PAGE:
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Information -seeking strategies and science content understandings of sixth-grade students using on-line learning environments.

dc.contributor.authorHoffman, Joseph Loris
dc.contributor.advisorKrajcik, Joseph S.
dc.date.accessioned2016-08-30T17:59:31Z
dc.date.available2016-08-30T17:59:31Z
dc.date.issued1999
dc.identifier.urihttp://gateway.proquest.com/openurl?url_ver=Z39.88-2004&rft_val_fmt=info:ofi/fmt:kev:mtx:dissertation&res_dat=xri:pqm&rft_dat=xri:pqdiss:9959779
dc.identifier.urihttps://hdl.handle.net/2027.42/132156
dc.description.abstractThis study examined the information-seeking strategies and science content understandings learners developed as a result of using on-line resources in the University of Michigan Digital Library and on the World Wide Web. Eight pairs of sixth grade students from two teachers' classrooms were observed during inquiries for astronomy, ecology, geology, and weather, and a final transfer task assessed learners' capabilities at the end of the school year. Data included video recordings of students' screen activity and conversations, journals and completed activity sheets, final artifacts, and semi-structured interviews. Learners' information-seeking strategies included activities related to asking, planning, tool usage, searching, assessing, synthesizing, writing, and creating. Analysis of data found a majority of learners posed meaningful, openended questions, used technological tools appropriately, developed pertinent search topics, were thoughtful in queries to the digital library, browsed sites purposefully to locate information, and constructed artifacts with novel formats. Students faced challenges when planning activities, assessing resources, and synthesizing information. Possible explanations were posed linking pedagogical practices with learners' growth and use of inquiry strategies. Data from classroom-lab video and teacher interviews showed varying degrees of student scaffolding: development and critique of initial questions, utilization of search tools, use of journals for reflection on activities, and requirements for final artifacts. Science content understandings included recalling information, offering explanations, articulating relationships, and extending explanations. A majority of learners constructed partial understandings limited to information recall and simple explanations, and these occasionally contained inaccurate conceptualizations. Web site design features had some influence on the construction of learners' content understandings. Analysis of data suggests sites with high quality general design, navigation, and content helped to foster the construction of broad and accurate understandings, while context and interactivity had less impact. However, student engagement with inquiry strategies had a greater impact on the construction of understandings. Gaining accurate and in-depth understandings from on-line resources is a complex process for young learners. Teachers can support students by helping them engage in all phases of the information-seeking process, locate useful information with prescreened resources, build background understanding with off-line instruction, and process new information deeply through extending writing and conversation.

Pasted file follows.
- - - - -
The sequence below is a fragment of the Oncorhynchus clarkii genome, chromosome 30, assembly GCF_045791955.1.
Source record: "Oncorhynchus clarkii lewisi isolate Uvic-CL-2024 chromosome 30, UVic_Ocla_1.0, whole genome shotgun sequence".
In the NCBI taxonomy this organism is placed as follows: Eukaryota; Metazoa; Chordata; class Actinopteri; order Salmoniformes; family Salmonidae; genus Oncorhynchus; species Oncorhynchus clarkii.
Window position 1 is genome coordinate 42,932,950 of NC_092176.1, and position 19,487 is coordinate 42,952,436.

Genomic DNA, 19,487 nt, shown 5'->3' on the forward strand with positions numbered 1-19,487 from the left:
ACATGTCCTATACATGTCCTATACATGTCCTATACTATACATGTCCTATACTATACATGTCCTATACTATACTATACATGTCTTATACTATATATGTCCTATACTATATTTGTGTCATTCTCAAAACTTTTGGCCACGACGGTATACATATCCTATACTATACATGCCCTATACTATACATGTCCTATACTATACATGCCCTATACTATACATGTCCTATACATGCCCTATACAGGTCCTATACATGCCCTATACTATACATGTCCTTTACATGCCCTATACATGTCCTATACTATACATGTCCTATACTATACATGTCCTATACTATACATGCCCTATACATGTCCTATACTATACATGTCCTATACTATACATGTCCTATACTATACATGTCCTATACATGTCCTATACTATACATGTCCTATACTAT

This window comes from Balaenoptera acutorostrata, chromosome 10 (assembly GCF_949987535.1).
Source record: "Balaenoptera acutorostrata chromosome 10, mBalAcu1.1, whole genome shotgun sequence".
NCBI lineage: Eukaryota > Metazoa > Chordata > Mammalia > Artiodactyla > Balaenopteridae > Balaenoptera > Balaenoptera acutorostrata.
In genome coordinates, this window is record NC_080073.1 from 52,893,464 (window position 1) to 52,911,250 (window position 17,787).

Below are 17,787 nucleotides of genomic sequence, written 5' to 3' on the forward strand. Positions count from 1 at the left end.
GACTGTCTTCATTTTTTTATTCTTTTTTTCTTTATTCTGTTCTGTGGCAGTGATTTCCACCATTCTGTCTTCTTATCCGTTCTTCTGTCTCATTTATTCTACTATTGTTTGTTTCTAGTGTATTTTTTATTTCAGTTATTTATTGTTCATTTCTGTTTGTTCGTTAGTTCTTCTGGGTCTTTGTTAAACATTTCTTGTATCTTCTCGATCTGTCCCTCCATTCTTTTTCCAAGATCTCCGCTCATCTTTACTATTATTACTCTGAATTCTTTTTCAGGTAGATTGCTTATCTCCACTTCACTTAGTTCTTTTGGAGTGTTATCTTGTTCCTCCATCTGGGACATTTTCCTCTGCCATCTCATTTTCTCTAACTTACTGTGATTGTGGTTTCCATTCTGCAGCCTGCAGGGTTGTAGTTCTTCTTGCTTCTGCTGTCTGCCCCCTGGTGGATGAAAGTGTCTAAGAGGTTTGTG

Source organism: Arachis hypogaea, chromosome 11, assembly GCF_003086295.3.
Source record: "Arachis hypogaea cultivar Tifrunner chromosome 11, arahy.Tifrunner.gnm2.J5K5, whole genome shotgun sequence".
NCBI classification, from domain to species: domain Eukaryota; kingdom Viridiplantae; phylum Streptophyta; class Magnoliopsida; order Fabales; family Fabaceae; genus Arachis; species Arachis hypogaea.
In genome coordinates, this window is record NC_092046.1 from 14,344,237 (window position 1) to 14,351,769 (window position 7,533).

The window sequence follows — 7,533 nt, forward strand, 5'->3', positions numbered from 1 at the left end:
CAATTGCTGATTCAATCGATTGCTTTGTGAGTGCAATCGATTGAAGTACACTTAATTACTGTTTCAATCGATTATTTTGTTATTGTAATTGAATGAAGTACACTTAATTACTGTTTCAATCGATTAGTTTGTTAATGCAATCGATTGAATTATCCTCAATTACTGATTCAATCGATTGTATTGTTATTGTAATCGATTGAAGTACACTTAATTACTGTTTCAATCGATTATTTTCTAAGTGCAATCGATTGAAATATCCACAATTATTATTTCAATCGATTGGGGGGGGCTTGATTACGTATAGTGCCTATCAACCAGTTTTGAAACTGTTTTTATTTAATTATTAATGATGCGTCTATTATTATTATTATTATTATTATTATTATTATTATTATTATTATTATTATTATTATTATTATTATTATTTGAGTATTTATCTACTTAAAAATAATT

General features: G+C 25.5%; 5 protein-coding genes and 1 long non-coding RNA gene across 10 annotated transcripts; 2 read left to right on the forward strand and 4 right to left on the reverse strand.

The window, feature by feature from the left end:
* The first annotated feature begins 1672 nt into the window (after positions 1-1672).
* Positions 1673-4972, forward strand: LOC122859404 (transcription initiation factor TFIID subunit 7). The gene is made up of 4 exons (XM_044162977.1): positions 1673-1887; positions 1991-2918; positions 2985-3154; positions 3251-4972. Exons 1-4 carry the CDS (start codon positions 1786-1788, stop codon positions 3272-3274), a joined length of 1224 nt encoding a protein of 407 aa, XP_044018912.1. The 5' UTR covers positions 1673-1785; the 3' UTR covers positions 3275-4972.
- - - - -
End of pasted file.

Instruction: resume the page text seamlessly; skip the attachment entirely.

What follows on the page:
dc.format.extent262 p.
dc.languageEnglish
dc.language.isoEN
dc.subjectContent
dc.subjectInformation-seeking
dc.subjectLearning Environments
dc.subjectLine
dc.subjectOnline
dc.subjectScience
dc.subjectSixth-grade
dc.subjectStrategies
dc.subjectStudents
dc.subjectUnderstandings
dc.subjectUsing
dc.titleInformation -seeking strategies and science content understandings of sixth-grade students using on-line learning environments.
dc.typeThesis
dc.description.thesisdegreenamePh.D.
dc.description.thesisdegreedisciplineCommunication and the Arts
dc.description.thesisdegreedisciplineEducation
dc.description.thesisdegreedisciplineEducational technology
dc.description.thesisdegreedisciplineInformation science
dc.description.thesisdegreedisciplineScience education
dc.description.thesisdegreedisciplineSecondary education
dc.description.thesisdegreegrantorUniversity of Michigan, Horace H. Rackham School of Graduate Studies
dc.description.bitstreamurlhttp://deepblue.lib.umich.edu/bitstream/2027.42/132156/2/9959779.pdf
dc.owningcollnameDissertations and Theses (Ph.D. and Master's)


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